The Therapeutic Innovation pillar is issued from neuroimmune research developed by Prof. M. Salzet since 2002 on neuroendocrine factors expression in macrophages and their role in the immune response. Such results have led us to reconsider the term neuroendocrine, not only as cells that secrete their products in a regulated manner, in response to a specific stimulus but to also include the notion that activation of specific genetic switches can lead to the expression of a partial or full neuroendocrine phenotype in a variety of cell types, including immune cells or neuroendocrine cancer cells. Thus, besides functional similarities, there is potentially a particular developmental link that bridges the neuroendocrine and immune system.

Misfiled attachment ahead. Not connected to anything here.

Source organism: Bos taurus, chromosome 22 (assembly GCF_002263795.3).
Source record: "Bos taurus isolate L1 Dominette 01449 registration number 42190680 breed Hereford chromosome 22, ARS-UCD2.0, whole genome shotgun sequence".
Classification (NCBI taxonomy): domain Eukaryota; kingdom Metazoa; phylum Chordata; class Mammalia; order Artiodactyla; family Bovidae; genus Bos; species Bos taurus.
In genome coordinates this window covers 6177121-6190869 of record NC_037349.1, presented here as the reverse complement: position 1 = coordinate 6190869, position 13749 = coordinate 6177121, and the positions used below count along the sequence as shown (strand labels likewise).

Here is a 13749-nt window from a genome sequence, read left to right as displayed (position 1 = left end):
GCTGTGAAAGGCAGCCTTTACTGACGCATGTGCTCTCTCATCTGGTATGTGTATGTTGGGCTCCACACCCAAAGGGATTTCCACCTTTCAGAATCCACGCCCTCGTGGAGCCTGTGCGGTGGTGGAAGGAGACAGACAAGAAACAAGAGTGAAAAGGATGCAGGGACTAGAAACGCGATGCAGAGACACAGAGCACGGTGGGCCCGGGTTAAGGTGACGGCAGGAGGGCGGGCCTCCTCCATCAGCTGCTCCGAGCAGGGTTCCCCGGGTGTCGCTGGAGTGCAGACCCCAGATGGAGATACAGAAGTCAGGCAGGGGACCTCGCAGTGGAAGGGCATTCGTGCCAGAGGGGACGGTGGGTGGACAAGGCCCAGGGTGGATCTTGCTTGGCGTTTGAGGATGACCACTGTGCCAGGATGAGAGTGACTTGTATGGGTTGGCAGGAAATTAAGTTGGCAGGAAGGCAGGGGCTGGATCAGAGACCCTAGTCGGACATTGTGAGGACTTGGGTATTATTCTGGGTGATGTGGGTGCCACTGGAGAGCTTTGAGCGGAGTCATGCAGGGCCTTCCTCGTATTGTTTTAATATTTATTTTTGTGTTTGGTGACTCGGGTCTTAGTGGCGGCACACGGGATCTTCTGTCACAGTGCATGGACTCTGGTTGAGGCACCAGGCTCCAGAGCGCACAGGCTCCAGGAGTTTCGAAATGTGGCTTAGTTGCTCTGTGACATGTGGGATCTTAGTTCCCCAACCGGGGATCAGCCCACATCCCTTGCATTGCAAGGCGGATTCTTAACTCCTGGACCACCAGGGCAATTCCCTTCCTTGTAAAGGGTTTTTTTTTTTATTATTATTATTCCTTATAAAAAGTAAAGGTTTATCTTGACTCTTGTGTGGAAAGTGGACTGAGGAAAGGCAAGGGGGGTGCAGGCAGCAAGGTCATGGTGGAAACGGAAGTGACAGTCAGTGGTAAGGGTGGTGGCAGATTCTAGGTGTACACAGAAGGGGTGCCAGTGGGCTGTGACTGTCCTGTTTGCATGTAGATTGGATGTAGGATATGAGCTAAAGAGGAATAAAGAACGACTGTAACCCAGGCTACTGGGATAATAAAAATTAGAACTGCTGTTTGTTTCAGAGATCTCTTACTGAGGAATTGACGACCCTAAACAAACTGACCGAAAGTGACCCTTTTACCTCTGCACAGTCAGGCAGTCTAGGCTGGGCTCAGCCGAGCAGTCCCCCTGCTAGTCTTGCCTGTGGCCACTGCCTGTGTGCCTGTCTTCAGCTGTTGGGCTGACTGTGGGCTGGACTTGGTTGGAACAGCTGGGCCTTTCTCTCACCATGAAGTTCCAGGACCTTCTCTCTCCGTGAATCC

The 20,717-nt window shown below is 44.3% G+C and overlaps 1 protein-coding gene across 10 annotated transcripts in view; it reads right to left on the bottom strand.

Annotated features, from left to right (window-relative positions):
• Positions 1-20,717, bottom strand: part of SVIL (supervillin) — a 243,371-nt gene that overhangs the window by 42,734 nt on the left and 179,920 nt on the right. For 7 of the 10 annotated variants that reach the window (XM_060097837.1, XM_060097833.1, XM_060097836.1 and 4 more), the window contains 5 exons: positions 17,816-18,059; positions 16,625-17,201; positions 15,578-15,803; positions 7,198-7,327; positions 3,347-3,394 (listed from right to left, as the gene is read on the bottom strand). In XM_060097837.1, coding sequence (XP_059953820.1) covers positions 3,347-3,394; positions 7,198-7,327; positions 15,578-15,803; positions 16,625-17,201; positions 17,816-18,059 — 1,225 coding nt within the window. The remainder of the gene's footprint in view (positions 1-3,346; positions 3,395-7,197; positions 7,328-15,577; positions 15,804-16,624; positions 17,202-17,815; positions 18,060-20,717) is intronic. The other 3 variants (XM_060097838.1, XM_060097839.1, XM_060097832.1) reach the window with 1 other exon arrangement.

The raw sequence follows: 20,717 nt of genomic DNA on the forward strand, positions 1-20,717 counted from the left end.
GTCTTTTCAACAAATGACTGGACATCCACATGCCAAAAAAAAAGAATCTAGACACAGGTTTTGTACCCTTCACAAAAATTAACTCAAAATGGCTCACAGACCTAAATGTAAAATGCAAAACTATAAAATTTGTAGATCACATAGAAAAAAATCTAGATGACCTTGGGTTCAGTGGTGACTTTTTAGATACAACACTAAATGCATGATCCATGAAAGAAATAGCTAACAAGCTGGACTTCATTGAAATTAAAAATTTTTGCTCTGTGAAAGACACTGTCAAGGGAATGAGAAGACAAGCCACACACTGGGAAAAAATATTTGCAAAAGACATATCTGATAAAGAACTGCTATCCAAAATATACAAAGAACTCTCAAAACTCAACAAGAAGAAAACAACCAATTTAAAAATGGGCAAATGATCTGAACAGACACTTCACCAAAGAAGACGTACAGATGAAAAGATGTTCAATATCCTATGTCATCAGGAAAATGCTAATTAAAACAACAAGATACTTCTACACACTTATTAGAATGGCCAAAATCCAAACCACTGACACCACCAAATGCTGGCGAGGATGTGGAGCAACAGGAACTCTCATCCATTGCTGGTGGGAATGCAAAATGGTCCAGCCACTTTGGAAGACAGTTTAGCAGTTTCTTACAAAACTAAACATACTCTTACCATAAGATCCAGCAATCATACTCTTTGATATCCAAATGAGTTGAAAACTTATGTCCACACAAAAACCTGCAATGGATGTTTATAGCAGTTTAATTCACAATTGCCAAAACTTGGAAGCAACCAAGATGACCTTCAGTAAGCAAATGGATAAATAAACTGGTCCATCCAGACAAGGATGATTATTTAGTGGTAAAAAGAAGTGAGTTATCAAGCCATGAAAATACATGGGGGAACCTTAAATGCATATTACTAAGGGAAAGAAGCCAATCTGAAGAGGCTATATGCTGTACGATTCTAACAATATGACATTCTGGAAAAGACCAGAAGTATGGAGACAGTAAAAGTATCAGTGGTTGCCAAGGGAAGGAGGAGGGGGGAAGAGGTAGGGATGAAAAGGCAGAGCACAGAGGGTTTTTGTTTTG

The Therapeutic Innovation axis is also organized in two work packages so-called Early diagnosis (WP&) and Therapy (WP2). WP1 use tools developed by the technological innovation pillar to investigate both cellular communications and mechanisms in context of neuroendocrine cancers and neuroimmune response. WP2 is devoted to immune cells reprogramming especially in context of tumors or brain inflammation. WP2 will be mainly focused on immune factors linked to tumor immunotolerance issued from alternative ORF. Such investigations will lead developments of specific therapies including CAR-Macrophages developments and new vaccine using ghost immunopeptides. Astrocyte reprogramming in glioblastoma is also investigated through the study of neural Ig inhibition and antigen recognition. While WP1 is devoted to basic sciences, WP2 is a translational theme to clinical settings based on the study in breast cancer and glioblastoma.